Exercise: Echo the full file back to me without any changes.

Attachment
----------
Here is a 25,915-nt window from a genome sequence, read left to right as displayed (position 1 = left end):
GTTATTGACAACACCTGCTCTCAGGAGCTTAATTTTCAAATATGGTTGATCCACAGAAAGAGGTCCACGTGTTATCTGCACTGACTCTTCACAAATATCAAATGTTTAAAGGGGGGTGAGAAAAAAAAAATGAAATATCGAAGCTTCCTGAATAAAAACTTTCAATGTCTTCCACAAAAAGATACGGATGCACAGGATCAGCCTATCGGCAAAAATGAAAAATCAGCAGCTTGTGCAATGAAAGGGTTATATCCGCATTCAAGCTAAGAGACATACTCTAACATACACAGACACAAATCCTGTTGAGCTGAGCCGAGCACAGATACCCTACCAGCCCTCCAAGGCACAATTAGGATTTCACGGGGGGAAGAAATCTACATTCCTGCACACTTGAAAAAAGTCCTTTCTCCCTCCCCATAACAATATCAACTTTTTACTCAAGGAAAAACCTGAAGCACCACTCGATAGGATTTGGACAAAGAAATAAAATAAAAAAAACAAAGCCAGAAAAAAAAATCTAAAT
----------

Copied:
Here is a 25,915-nt window from a genome sequence, read left to right as displayed (position 1 = left end):
GTTATTGACAACACCTGCTCTCAGGAGCTTAATTTTCAAATATGGTTGATCCACAGAAAGAGGTCCACGTGTTATCTGCACTGACTCTTCACAAATATCAAATGTTTAAAGGGGGGTGAGAAAAAAAAAATGAAATATCGAAGCTTCCTGAATAAAAACTTTCAATGTCTTCCACAAAAAGATACGGATGCACAGGATCAGCCTATCGGCAAAAATGAAAAATCAGCAGCTTGTGCAATGAAAGGGTTATATCCGCATTCAAGCTAAGAGACATACTCTAACATACACAGACACAAATCCTGTTGAGCTGAGCCGAGCACAGATACCCTACCAGCCCTCCAAGGCACAATTAGGATTTCACGGGGGGAAGAAATCTACATTCCTGCACACTTGAAAAAAGTCCTTTCTCCCTCCCCATAACAATATCAACTTTTTACTCAAGGAAAAACCTGAAGCACCACTCGATAGGATTTGGACAAAGAAATAAAATAAAAAAAACAAAGCCAGAAAAAAAAATCTAAAT